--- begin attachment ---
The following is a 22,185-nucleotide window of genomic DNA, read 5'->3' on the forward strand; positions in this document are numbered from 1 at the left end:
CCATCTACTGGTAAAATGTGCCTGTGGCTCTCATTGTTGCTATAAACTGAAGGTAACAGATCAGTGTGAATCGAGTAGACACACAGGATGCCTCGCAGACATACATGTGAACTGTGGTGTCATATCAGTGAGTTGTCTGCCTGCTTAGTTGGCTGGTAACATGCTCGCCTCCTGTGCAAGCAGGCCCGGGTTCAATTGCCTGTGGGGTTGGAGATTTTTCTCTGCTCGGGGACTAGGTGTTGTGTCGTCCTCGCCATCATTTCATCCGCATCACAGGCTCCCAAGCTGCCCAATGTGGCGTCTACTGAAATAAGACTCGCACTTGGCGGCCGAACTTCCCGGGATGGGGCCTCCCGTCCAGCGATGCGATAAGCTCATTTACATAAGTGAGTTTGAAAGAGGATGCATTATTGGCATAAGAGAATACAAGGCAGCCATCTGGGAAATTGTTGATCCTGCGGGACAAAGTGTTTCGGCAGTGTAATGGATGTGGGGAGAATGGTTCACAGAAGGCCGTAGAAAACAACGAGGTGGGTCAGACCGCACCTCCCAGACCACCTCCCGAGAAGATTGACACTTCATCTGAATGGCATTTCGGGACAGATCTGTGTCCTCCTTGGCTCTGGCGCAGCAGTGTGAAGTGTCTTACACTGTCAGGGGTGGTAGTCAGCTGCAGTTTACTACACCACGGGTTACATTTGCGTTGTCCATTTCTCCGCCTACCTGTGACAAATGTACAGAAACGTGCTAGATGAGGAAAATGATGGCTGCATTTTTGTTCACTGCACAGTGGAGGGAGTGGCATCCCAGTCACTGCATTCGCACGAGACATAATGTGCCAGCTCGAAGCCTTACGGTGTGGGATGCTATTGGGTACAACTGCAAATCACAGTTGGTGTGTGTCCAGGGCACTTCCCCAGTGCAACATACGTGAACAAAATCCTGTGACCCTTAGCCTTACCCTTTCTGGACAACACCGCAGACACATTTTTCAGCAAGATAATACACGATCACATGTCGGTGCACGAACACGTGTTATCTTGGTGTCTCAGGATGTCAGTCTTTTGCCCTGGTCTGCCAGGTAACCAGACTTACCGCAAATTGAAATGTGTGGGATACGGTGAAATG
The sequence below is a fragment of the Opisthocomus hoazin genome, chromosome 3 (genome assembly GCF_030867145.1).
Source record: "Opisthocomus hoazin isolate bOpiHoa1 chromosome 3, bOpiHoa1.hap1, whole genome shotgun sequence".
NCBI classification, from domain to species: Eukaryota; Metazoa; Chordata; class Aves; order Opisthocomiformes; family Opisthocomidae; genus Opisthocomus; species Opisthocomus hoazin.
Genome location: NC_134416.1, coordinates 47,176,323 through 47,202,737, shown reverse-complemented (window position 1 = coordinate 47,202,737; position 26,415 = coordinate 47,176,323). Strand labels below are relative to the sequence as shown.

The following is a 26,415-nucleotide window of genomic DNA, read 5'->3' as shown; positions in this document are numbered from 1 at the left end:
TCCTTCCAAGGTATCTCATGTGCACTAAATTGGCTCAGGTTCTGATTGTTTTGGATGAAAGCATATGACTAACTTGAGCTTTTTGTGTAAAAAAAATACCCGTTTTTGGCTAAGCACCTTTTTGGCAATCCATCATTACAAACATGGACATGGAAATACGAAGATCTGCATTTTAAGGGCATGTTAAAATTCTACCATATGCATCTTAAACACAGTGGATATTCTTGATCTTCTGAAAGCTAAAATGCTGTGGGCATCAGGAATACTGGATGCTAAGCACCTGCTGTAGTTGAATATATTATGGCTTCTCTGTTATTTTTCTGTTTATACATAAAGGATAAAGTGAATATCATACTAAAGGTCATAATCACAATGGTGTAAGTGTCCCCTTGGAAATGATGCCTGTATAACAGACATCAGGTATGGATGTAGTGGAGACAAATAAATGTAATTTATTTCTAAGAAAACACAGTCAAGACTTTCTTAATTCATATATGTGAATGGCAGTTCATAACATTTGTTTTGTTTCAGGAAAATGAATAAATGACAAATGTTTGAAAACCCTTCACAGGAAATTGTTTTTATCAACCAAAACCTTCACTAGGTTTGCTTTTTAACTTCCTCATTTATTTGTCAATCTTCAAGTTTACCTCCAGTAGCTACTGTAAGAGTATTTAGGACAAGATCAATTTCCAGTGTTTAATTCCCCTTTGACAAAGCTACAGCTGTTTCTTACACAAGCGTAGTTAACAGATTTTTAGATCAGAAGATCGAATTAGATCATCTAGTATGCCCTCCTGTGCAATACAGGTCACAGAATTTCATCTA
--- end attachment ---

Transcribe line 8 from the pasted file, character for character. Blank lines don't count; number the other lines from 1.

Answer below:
TCCTTCCAAGGTATCTCATGTGCACTAAATTGGCTCAGGTTCTGATTGTTTTGGATGAAAGCATATGACTAACTTGAGCTTTTTGTGTAAAAAAAATACCCGTTTTTGGCTAAGCACCTTTTTGGCAATCCATCATTACAAACATGGACATGGAAATACGAAGATCTGCATTTTAAGGGCATGTTAAAATTCTACCATATGCATCTTAAACACAGTGGATATTCTTGATCTTCTGAAAGCTAAAATGCTGTGGGCATCAGGAATACTGGATGCTAAGCACCTGCTGTAGTTGAATATATTATGGCTTCTCTGTTATTTTTCTGTTTATACATAAAGGATAAAGTGAATATCATACTAAAGGTCATAATCACAATGGTGTAAGTGTCCCCTTGGAAATGATGCCTGTATAACAGACATCAGGTATGGATGTAGTGGAGACAAATAAATGTAATTTATTTCTAAGAAAACACAGTCAAGACTTTCTTAATTCATATATGTGAATGGCAGTTCATAACATTTGTTTTGTTTCAGGAAAATGAATAAATGACAAATGTTTGAAAACCCTTCACAGGAAATTGTTTTTATCAACCAAAACCTTCACTAGGTTTGCTTTTTAACTTCCTCATTTATTTGTCAATCTTCAAGTTTACCTCCAGTAGCTACTGTAAGAGTATTTAGGACAAGATCAATTTCCAGTGTTTAATTCCCCTTTGACAAAGCTACAGCTGTTTCTTACACAAGCGTAGTTAACAGATTTTTAGATCAGAAGATCGAATTAGATCATCTAGTATGCCCTCCTGTGCAATACAGGTCACAGAATTTCATCTA